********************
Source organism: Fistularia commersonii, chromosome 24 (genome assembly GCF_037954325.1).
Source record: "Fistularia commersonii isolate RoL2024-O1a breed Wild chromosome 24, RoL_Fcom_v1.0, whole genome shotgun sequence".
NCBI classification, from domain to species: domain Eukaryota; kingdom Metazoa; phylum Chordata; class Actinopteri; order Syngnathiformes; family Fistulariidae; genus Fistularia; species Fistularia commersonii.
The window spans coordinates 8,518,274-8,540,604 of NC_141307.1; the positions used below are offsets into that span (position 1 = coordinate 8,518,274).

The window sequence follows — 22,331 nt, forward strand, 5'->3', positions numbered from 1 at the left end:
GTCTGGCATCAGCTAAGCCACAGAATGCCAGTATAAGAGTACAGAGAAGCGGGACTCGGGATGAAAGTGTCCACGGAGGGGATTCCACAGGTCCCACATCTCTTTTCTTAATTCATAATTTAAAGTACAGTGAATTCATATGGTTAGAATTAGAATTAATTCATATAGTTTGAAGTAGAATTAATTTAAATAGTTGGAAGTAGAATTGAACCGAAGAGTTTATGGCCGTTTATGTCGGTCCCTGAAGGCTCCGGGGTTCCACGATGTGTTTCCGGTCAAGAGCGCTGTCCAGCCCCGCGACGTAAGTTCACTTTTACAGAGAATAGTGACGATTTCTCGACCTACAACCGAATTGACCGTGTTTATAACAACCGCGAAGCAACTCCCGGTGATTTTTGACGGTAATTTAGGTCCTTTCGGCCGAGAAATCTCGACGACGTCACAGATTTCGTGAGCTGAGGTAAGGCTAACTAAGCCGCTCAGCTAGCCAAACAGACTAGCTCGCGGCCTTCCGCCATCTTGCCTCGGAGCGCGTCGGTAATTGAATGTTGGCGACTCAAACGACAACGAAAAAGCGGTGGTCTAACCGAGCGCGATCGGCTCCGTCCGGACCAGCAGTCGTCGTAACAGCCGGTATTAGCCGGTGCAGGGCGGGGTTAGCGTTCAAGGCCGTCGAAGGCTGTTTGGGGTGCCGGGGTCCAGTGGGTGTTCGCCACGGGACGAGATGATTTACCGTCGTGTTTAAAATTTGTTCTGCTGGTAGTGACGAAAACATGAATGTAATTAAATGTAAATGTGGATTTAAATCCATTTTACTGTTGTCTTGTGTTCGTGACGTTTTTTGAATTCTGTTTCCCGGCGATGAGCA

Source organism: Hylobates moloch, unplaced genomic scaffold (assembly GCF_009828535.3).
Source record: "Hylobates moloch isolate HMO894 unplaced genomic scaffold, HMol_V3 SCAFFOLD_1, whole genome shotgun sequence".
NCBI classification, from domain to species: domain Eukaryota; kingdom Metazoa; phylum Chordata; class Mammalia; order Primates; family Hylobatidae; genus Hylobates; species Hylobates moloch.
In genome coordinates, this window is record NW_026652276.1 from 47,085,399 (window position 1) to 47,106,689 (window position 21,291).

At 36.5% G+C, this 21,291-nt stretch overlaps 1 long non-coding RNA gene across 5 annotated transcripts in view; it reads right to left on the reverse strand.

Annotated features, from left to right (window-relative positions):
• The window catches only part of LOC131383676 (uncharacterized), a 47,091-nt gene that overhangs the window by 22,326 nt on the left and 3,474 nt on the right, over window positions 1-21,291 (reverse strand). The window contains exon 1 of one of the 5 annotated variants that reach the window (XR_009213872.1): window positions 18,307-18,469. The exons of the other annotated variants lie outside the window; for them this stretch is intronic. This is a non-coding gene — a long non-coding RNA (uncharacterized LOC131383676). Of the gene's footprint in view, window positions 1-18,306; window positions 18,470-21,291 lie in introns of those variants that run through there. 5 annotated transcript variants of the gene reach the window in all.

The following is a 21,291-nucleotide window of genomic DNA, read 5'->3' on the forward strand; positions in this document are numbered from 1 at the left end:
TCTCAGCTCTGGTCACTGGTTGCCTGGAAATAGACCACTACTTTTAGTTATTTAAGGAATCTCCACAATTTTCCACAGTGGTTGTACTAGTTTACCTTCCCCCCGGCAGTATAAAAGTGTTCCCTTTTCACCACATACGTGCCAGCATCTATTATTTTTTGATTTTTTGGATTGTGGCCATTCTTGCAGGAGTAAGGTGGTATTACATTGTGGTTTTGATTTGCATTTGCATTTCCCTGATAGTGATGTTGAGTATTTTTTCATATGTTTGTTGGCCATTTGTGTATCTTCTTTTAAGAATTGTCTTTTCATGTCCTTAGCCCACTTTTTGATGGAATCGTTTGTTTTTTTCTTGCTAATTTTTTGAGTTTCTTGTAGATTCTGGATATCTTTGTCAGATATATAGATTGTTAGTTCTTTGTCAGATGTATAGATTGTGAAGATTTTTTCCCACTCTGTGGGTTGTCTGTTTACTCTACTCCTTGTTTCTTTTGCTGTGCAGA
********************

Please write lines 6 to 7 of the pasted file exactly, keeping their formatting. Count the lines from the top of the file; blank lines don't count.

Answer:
GTCTGGCATCAGCTAAGCCACAGAATGCCAGTATAAGAGTACAGAGAAGCGGGACTCGGGATGAAAGTGTCCACGGAGGGGATTCCACAGGTCCCACATCTCTTTTCTTAATTCATAATTTAAAGTACAGTGAATTCATATGGTTAGAATTAGAATTAATTCATATAGTTTGAAGTAGAATTAATTTAAATAGTTGGAAGTAGAATTGAACCGAAGAGTTTATGGCCGTTTATGTCGGTCCCTGAAGGCTCCGGGGTTCCACGATGTGTTTCCGGTCAAGAGCGCTGTCCAGCCCCGCGACGTAAGTTCACTTTTACAGAGAATAGTGACGATTTCTCGACCTACAACCGAATTGACCGTGTTTATAACAACCGCGAAGCAACTCCCGGTGATTTTTGACGGTAATTTAGGTCCTTTCGGCCGAGAAATCTCGACGACGTCACAGATTTCGTGAGCTGAGGTAAGGCTAACTAAGCCGCTCAGCTAGCCAAACAGACTAGCTCGCGGCCTTCCGCCATCTTGCCTCGGAGCGCGTCGGTAATTGAATGTTGGCGACTCAAACGACAACGAAAAAGCGGTGGTCTAACCGAGCGCGATCGGCTCCGTCCGGACCAGCAGTCGTCGTAACAGCCGGTATTAGCCGGTGCAGGGCGGGGTTAGCGTTCAAGGCCGTCGAAGGCTGTTTGGGGTGCCGGGGTCCAGTGGGTGTTCGCCACGGGACGAGATGATTTACCGTCGTGTTTAAAATTTGTTCTGCTGGTAGTGACGAAAACATGAATGTAATTAAATGTAAATGTGGATTTAAATCCATTTTACTGTTGTCTTGTGTTCGTGACGTTTTTTGAATTCTGTTTCCCGGCGATGAGCA

Source organism: Hylobates moloch, unplaced genomic scaffold (assembly GCF_009828535.3).